Wednesday, February 12, 2014

Learning What to Eat

So now that Princess is eating food as well as her formula, things have gotten a little difficult. Even before we went back to the nephrologist after we got the diagnosis from the endocrinologist, I came to the realization that Princess probably shouldn't have any high potassium foods. I mean, yes, she is on medication to help with her potassium levels, but we probably shouldn't be just giving her foods that excessively high in potassium. I mean, she is still growing and the medication level is adjusted about every couple of months for that reason. She is also have labs done to check her potassium about every 2-3 months now. I know that also factors into her dosage of the medication. I just worry that if she isn't on the correct dosage and I give her something high in potassium, we may end up in the hospital.

So we met with the nutritionist after we met with the nephrologist in November. At that point, I was already doing what she would recommend: read labels and watch portion sizes. Yeah, I've become really good at reading labels. Unfortunately, potassium isn't usually listed on the label. Thankfully, my mom found a website that will give full nutritional information on almost everything. So that's our go to if we have questions about what Princess can and cannot have. I started making my own baby food at that point too. I asked WIC to quit giving me the baby food vouchers because there's only like 6 different baby food fruits and veggies that Princess can have. She was able to have more food if I just took what she could have and pureed it in the food processor.

So, as a result of Princess's condition, we have decided to give up high potassium foods as well. I say "we" because I don't want Princess to feel that she is different. I know, eventually, I'm going to have to tell her when she's older. I mean, she's going to ask why she has to keep taking medication, why she has to go doctors all the time, why she has to continually get labs done, etc. So, yeah, I'm not looking forward to that conversation, but it will come. Well, initially, I thought we'd just be giving up bananas. But then I looked up "low potassium diet" online. (This was before we met with the nephrologist and nutritionist.) Oh was I surprised! Here's the short list:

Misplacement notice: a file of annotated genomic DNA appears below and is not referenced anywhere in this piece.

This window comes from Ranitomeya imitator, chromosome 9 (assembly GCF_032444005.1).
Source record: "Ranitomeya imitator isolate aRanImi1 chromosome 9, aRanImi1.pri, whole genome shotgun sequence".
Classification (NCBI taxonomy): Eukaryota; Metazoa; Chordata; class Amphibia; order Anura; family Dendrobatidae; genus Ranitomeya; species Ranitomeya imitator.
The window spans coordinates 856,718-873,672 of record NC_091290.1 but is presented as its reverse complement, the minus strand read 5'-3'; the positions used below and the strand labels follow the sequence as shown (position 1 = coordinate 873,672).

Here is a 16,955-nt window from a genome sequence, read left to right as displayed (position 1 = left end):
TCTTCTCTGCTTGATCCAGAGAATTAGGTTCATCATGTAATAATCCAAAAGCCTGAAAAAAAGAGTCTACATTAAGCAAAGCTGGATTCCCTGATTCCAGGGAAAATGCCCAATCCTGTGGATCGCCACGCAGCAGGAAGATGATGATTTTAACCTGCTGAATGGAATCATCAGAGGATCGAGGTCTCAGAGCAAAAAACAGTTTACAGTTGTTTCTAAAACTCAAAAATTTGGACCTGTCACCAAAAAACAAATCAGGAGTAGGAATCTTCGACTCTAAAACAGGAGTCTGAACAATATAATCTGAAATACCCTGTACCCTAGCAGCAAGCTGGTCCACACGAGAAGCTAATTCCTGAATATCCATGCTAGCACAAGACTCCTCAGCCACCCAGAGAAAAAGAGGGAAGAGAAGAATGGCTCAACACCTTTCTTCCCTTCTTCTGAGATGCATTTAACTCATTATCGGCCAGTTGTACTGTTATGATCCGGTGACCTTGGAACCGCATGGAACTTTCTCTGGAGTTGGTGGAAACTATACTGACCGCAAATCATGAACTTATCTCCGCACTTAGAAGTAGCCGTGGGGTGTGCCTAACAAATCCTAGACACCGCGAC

• Bananas
  • Tomatoes and tomato based products (ketchup, pasta sauce, salsa, etc)
  • Potatoes and potato based products (French fries, mashed potatoes, etc)
  • Nuts (almonds, walnuts, pistachios, etc)
  • Beans
  • Melons (except watermelon)
  • Kiwi
  • Avocado
  • Fresh Pears
  • Fresh Peaches
  • Oranges and orange juice
  • Raisins
  • Raw Carrots
  • Sweet Potatoes
  • Winter Squash
  • Chocolate
  • Yogurt
  • Milk
Well, we go back to the nephrologist next week and I am definitely asking about the milk. I mean, Princess is almost a year old. She'll be coming off the formula soon. That's typically when you transition to whole milk. But milk is considered high in potassium. So I don't know what we're going to do. Are we going to limit her milk intake? Are we going to increase her medication? That's for the doc to decide.

I know I just shared this photo the other day, but I wanted to share it here too. I just kind of works!

This of course is going to follow us the rest of her life. In fact, in talking with J, our developmental therapist, he says that though we may not need PT/OT/Speech past 3 years of age, it would probably be a good idea to keep her on an IEP due to the medical issues. I don't know what that will look like. We've still got a year and a half before we transition from IFSP to IEP, so we'll have to see. But if it will make talking to the schools about her disorder and what she can and cannot have easier, I'm all for it!

So, if I ever get to go out with people without Princess or Little Man, don't be surprised if I order a side of mashed potatoes or sliced tomatoes! It's because we are trying our best to keep Princess healthy.

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